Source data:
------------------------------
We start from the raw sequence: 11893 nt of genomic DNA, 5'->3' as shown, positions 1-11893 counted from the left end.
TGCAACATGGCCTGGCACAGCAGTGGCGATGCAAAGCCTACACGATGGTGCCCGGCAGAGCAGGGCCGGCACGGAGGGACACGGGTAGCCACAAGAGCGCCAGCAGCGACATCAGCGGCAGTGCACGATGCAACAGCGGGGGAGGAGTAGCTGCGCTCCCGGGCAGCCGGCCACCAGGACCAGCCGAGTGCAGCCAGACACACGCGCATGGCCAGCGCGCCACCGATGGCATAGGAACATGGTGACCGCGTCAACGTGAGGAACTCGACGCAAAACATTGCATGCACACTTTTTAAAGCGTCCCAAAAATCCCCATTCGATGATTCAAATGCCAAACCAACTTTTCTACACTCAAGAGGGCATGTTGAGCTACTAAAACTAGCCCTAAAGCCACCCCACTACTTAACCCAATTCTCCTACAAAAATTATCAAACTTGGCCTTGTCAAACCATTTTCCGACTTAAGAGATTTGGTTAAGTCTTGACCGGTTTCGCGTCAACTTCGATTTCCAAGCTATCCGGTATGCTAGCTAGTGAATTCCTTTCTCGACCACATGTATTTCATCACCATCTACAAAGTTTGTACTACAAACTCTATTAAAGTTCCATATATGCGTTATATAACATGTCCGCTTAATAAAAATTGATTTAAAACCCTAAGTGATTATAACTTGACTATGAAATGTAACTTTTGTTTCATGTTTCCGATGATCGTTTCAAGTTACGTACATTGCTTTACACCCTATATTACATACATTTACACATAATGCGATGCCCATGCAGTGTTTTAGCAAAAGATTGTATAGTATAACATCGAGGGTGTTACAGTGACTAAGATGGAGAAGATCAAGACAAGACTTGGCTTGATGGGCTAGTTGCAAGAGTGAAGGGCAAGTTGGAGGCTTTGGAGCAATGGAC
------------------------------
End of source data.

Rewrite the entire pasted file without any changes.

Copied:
We start from the raw sequence: 11893 nt of genomic DNA, 5'->3' as shown, positions 1-11893 counted from the left end.
TGCAACATGGCCTGGCACAGCAGTGGCGATGCAAAGCCTACACGATGGTGCCCGGCAGAGCAGGGCCGGCACGGAGGGACACGGGTAGCCACAAGAGCGCCAGCAGCGACATCAGCGGCAGTGCACGATGCAACAGCGGGGGAGGAGTAGCTGCGCTCCCGGGCAGCCGGCCACCAGGACCAGCCGAGTGCAGCCAGACACACGCGCATGGCCAGCGCGCCACCGATGGCATAGGAACATGGTGACCGCGTCAACGTGAGGAACTCGACGCAAAACATTGCATGCACACTTTTTAAAGCGTCCCAAAAATCCCCATTCGATGATTCAAATGCCAAACCAACTTTTCTACACTCAAGAGGGCATGTTGAGCTACTAAAACTAGCCCTAAAGCCACCCCACTACTTAACCCAATTCTCCTACAAAAATTATCAAACTTGGCCTTGTCAAACCATTTTCCGACTTAAGAGATTTGGTTAAGTCTTGACCGGTTTCGCGTCAACTTCGATTTCCAAGCTATCCGGTATGCTAGCTAGTGAATTCCTTTCTCGACCACATGTATTTCATCACCATCTACAAAGTTTGTACTACAAACTCTATTAAAGTTCCATATATGCGTTATATAACATGTCCGCTTAATAAAAATTGATTTAAAACCCTAAGTGATTATAACTTGACTATGAAATGTAACTTTTGTTTCATGTTTCCGATGATCGTTTCAAGTTACGTACATTGCTTTACACCCTATATTACATACATTTACACATAATGCGATGCCCATGCAGTGTTTTAGCAAAAGATTGTATAGTATAACATCGAGGGTGTTACAGTGACTAAGATGGAGAAGATCAAGACAAGACTTGGCTTGATGGGCTAGTTGCAAGAGTGAAGGGCAAGTTGGAGGCTTTGGAGCAATGGAC